The Bruins could also walk away from signing Krug and make the deal for Laine, but that leaves a giant hole on the blue-line. Keeping Krug almost definitively puts them out of the running for a player of Laine’s caliber. Sweeney needs the future cap space, mainly if the salary cap stays flat in the coming years.
One trade target the Bruins have a reasoanle shot at acquiring for DeBrusk is Anthony Mantha. The Detroit Red Wings had the worst record in the NHL last season and robbed of the first overall pick. They have $34M in cap space and can certainly afford whatever number DeBrusk has in mind. Mantha is also a restricted free agent and a former first-round draft choice. He is a behemoth left-wing at 6’5, 234 pounds, and has breakaway speed. He ended last season on the Wings first line but would almost certainly play on the Bruins second or third line.
Mantha is coming off of his rookie deal of 3-years, $2.77M. DeBrusk and Mantha have had comparable point totals in the past three seasons: DeBrusk netting 120 points in 203 games and Mantha with 134 in 190 games. Mantha has more points in fewer games, making him an enticing option.
The Wings require a profound identity change and a fresh start. They’ve fallen to the bottom of the standings dramatically and could use a jump start from a new face, who learned from some of the game’s best leaders, and who’s performed deep into the playoffs. The Bruins could send DeBrusk and a mid-round draft choice or prospect in exchange for Mantha and a low-round draft choice.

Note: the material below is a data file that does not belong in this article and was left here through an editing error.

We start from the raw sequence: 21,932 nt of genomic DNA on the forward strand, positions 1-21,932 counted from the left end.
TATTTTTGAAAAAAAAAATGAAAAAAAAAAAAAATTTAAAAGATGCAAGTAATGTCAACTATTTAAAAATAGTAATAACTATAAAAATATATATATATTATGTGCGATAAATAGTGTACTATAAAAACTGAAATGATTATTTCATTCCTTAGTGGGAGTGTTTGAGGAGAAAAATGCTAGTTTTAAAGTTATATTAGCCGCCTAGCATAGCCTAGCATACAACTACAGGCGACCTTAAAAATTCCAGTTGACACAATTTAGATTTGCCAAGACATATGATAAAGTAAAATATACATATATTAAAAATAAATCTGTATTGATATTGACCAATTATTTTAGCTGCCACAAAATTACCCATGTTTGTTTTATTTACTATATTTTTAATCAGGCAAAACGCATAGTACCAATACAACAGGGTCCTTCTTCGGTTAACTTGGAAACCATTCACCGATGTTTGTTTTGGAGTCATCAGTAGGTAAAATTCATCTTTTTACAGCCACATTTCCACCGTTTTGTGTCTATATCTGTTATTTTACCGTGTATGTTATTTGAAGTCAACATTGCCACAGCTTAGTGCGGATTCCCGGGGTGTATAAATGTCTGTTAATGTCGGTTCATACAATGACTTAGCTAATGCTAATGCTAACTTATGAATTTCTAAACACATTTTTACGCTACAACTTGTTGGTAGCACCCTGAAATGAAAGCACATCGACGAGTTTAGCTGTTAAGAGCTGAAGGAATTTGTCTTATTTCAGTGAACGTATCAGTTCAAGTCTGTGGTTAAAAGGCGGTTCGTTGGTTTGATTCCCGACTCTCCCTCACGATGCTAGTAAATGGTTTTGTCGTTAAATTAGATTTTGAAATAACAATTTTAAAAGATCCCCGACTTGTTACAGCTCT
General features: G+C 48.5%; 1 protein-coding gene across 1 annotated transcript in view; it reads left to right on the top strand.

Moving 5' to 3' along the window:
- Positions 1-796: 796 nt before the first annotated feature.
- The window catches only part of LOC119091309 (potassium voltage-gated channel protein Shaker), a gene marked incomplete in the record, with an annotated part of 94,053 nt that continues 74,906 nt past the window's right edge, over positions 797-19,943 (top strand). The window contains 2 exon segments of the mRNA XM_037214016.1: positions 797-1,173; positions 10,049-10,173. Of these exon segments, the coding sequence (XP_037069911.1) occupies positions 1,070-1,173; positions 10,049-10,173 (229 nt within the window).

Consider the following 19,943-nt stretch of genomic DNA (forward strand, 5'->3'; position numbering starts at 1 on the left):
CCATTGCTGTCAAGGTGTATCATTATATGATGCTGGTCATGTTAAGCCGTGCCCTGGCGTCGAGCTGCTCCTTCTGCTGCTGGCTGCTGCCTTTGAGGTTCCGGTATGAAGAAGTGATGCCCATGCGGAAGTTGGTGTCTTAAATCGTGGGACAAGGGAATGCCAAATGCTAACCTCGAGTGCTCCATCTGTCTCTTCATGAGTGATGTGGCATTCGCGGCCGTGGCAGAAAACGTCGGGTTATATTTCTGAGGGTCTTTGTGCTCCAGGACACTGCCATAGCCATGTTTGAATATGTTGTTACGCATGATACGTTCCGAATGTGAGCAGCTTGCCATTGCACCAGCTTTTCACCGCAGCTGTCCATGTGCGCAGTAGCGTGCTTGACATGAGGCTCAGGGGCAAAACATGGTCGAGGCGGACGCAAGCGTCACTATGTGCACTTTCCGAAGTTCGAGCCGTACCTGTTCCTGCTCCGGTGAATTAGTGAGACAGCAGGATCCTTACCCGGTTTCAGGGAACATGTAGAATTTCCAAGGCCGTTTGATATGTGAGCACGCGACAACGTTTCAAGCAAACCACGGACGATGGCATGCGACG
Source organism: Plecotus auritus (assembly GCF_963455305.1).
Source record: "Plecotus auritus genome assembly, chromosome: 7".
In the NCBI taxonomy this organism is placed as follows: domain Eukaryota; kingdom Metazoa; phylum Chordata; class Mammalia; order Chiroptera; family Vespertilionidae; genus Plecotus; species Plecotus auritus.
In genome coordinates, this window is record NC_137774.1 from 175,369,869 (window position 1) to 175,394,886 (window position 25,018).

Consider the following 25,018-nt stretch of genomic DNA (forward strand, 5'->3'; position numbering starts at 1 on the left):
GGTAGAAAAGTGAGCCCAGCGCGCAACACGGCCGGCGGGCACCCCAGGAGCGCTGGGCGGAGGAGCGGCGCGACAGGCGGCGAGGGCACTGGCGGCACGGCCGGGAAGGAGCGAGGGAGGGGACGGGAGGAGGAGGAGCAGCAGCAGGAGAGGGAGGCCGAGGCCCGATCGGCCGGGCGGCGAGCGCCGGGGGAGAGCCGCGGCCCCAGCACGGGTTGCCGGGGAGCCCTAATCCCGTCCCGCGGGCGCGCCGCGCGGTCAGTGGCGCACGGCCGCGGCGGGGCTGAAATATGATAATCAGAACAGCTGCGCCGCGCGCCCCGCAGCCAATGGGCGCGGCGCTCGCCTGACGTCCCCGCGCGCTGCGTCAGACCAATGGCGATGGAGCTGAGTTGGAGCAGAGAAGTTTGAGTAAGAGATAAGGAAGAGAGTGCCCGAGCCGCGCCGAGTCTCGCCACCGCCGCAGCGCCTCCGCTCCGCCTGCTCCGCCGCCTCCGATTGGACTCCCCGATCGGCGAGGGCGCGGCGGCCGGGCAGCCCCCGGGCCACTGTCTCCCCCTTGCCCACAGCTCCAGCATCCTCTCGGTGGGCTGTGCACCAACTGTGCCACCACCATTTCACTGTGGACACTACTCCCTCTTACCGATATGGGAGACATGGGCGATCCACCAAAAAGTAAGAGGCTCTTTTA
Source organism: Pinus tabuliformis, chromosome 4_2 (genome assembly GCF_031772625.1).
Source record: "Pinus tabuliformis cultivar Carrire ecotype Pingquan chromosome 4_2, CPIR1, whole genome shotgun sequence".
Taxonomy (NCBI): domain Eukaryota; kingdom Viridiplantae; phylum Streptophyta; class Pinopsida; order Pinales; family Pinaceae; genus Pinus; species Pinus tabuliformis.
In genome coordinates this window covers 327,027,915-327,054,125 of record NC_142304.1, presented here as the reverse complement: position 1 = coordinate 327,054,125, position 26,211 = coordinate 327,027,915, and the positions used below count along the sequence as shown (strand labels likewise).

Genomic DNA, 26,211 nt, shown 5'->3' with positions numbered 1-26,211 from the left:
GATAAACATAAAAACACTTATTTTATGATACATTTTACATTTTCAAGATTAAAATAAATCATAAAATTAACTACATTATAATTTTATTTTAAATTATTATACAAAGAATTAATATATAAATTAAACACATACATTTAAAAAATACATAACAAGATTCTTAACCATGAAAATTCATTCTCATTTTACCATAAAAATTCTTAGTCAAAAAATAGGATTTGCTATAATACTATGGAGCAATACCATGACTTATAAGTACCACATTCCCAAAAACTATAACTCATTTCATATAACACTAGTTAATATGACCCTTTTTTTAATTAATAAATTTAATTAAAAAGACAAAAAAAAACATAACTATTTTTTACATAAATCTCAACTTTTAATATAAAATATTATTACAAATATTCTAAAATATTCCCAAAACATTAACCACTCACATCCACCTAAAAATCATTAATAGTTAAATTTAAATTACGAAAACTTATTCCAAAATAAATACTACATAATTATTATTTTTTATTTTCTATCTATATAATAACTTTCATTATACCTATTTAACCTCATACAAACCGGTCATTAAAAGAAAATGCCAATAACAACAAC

Another potential trade target for Jake DeBrusk is Minnesota’s, Kevin Fiala. Fiala was also a former first-round draft selection in 2014 by the Nashville Predators. Fiala had a tough time finding his game in Nashville, only playing 204 games and scoring 97 points. The Swiss forward was traded to Minnesota for Mikael Granlund last season. Fiala has one year left on his 2-year, $6M contract and will still be a restricted free agent.